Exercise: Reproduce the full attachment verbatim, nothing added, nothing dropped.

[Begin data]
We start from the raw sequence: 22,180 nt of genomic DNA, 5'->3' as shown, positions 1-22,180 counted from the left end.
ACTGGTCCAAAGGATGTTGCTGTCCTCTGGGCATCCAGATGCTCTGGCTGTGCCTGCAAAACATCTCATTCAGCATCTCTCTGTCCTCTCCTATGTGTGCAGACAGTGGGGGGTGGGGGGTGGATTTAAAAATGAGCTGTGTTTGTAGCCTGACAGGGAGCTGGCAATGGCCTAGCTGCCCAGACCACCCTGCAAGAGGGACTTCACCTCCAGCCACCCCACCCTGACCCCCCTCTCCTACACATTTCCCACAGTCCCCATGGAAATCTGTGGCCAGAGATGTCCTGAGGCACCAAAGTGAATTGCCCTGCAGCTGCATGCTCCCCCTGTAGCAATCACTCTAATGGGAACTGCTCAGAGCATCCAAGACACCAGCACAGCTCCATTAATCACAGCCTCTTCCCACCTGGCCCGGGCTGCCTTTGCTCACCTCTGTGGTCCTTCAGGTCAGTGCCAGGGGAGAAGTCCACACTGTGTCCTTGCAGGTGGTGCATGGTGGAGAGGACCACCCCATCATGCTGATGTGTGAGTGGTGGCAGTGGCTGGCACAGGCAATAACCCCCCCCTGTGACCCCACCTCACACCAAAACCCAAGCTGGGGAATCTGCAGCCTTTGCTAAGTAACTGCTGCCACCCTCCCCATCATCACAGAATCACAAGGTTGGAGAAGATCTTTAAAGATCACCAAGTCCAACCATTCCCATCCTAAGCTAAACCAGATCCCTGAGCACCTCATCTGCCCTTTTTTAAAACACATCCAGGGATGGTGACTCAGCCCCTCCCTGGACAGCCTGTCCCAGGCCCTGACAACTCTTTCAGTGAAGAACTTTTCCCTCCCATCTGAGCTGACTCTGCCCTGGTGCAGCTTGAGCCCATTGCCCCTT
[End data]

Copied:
We start from the raw sequence: 22,180 nt of genomic DNA, 5'->3' as shown, positions 1-22,180 counted from the left end.
ACTGGTCCAAAGGATGTTGCTGTCCTCTGGGCATCCAGATGCTCTGGCTGTGCCTGCAAAACATCTCATTCAGCATCTCTCTGTCCTCTCCTATGTGTGCAGACAGTGGGGGGTGGGGGGTGGATTTAAAAATGAGCTGTGTTTGTAGCCTGACAGGGAGCTGGCAATGGCCTAGCTGCCCAGACCACCCTGCAAGAGGGACTTCACCTCCAGCCACCCCACCCTGACCCCCCTCTCCTACACATTTCCCACAGTCCCCATGGAAATCTGTGGCCAGAGATGTCCTGAGGCACCAAAGTGAATTGCCCTGCAGCTGCATGCTCCCCCTGTAGCAATCACTCTAATGGGAACTGCTCAGAGCATCCAAGACACCAGCACAGCTCCATTAATCACAGCCTCTTCCCACCTGGCCCGGGCTGCCTTTGCTCACCTCTGTGGTCCTTCAGGTCAGTGCCAGGGGAGAAGTCCACACTGTGTCCTTGCAGGTGGTGCATGGTGGAGAGGACCACCCCATCATGCTGATGTGTGAGTGGTGGCAGTGGCTGGCACAGGCAATAACCCCCCCCTGTGACCCCACCTCACACCAAAACCCAAGCTGGGGAATCTGCAGCCTTTGCTAAGTAACTGCTGCCACCCTCCCCATCATCACAGAATCACAAGGTTGGAGAAGATCTTTAAAGATCACCAAGTCCAACCATTCCCATCCTAAGCTAAACCAGATCCCTGAGCACCTCATCTGCCCTTTTTTAAAACACATCCAGGGATGGTGACTCAGCCCCTCCCTGGACAGCCTGTCCCAGGCCCTGACAACTCTTTCAGTGAAGAACTTTTCCCTCCCATCTGAGCTGACTCTGCCCTGGTGCAGCTTGAGCCCATTGCCCCTT